I realize that the best and fastest athletes in the United States are playing football, not running track. But isn’t that part of the problem? Our sport gets other sports’ leftovers. Kids don’t even realize track exists until they’ve got 7 years of basketball and/or football and/or soccer and/or lacrosse and/or baseball under their belts! Wait, I’m digressing…

At the collegiate level, every single college coach should have their USATF Level II Certificate in the events they coach and/or their USTFCCCA Event Specialist Certification. I’m just a high school coach and I found the time to get both. So people whose full time profession is coaching track should have at least one of the two most recognized (US) coaching certificates/certifications.

“But Latif!”, someone is crying right now, “A piece of paper doesn’t mean you’re a good coach.”

You’re right, coach who does not have either of those pieces of paper. But, it lays out a standard level of expectation. A starting point. A basis of comparison.

Plus, I coach high school kids. And most of them don’t get faster in college. I’m not over here brushing my shoulders off when I say that. (For you old people, that means I’m not bragging.) I’m saying it because it makes me feel bad for the athletes.

But, at the same time, only one college coach has ever asked me how I train the kids they’re recruiting. Then again, I steal a lot of my stuff from him. (Go River Hawks!)

Speaking of high school…

Most high school coaches are bad at their coaching jobs, man. There’s a reason why I only worry about the same handful of teams each year. Because they have good coaches and turn out quality athletes every year.

I know I’m preaching to the choir here. But one of the reasons American sprinters are getting abused by Jamaicans is because talented kids cruise through HS on ability alone and their fast times mask their complete lack of development by their undereducated coaches.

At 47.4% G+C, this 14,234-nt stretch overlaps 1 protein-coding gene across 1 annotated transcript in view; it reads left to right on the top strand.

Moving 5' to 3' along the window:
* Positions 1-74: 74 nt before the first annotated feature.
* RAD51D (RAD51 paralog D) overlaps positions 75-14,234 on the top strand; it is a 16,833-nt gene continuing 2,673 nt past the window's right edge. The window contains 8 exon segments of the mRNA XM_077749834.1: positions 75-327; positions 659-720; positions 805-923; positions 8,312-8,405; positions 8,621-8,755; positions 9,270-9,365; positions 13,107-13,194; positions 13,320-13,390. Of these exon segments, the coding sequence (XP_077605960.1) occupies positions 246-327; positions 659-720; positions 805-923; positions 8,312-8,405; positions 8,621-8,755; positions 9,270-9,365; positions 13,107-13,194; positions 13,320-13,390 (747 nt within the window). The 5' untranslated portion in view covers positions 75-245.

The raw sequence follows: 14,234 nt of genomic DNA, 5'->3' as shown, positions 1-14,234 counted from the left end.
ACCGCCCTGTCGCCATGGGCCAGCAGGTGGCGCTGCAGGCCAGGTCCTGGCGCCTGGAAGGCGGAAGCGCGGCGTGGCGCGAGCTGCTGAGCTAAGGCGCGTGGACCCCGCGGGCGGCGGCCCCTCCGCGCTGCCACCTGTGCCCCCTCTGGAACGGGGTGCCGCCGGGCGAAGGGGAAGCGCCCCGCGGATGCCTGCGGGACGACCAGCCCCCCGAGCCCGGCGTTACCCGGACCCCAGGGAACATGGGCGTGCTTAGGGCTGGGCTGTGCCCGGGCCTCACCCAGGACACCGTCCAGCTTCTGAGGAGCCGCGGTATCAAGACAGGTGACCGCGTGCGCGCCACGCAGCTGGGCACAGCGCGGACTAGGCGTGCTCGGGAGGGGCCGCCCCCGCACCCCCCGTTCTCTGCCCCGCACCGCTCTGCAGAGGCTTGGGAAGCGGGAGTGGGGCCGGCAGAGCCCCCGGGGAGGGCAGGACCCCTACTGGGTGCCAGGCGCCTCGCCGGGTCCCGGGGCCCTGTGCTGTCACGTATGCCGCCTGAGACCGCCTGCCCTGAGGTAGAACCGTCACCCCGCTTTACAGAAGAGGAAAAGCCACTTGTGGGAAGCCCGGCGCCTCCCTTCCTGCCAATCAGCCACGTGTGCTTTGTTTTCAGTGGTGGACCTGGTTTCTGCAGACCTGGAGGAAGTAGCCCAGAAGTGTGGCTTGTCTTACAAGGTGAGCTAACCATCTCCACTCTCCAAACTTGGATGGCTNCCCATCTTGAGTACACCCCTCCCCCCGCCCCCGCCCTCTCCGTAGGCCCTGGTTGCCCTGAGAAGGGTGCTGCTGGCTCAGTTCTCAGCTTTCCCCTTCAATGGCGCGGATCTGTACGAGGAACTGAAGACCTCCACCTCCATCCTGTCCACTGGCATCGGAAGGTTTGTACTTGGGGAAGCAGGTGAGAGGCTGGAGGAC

I know because I was one of them. When I got to UConn, I was red-shirted as a freshman, in large part, because I was so useless from doing no organized training in high school. I thrived mostly due to a mind numbing contempt for losing. But, I did vomit after every single 400 I ran, even against jabronies, and that is a testament to an insufficient training program.

Or, if you want to get technical, a lack of specific endurance. Or general endurance. Or work capacity.

Also, my HS coach taught me to clap my hands together in front of me when coming out of the blocks. I shit you not.

Kids get to college and coaches have to waste freshman year developing some capacity and teaching basic skills like ‘pushing’ and ‘low heel recovery’. That’s 25% of a kid’s career! If we had more quality coaches at the HS level, our extremely excellent college coaches wouldn’t have to waste time doing so much GPP type training on kids just to give them some semblance of training age.

Again, in my division and state, there are a couple of teams whose sprinters are going to be nasty every year and if my group is going to compete, I need to bring my A+ game. 

Why do the rich get richer? Because they have superb sprints coaches who don’t sit back and do the same crap every year! It’s not luck! It’s not chance! It’s good coaching, man!

Last year, in my first year in a new program, the kids broke 13 school records in the span of 6 months. Not too bad. You think I’m sitting back and doing the same thing as last year? Hell, no! We’ll get smashed! Evolve or die, my friends!

(No that doesn’t mean you should throw my other programs in the trash. Jeez! Stay on track, here. Pun intended!)

Look, I know money is tight. The economy has affected many of us. But if you’re going to spend every afternoon and every Saturday for the next 3-6 months coaching track and field, you can certainly afford to buy a DVD once or twice a year. Go to a clinic. Post some questions.

“Oh Latif!”, someone is crying right now, “You’re just saying that to guilt people into buying your products.”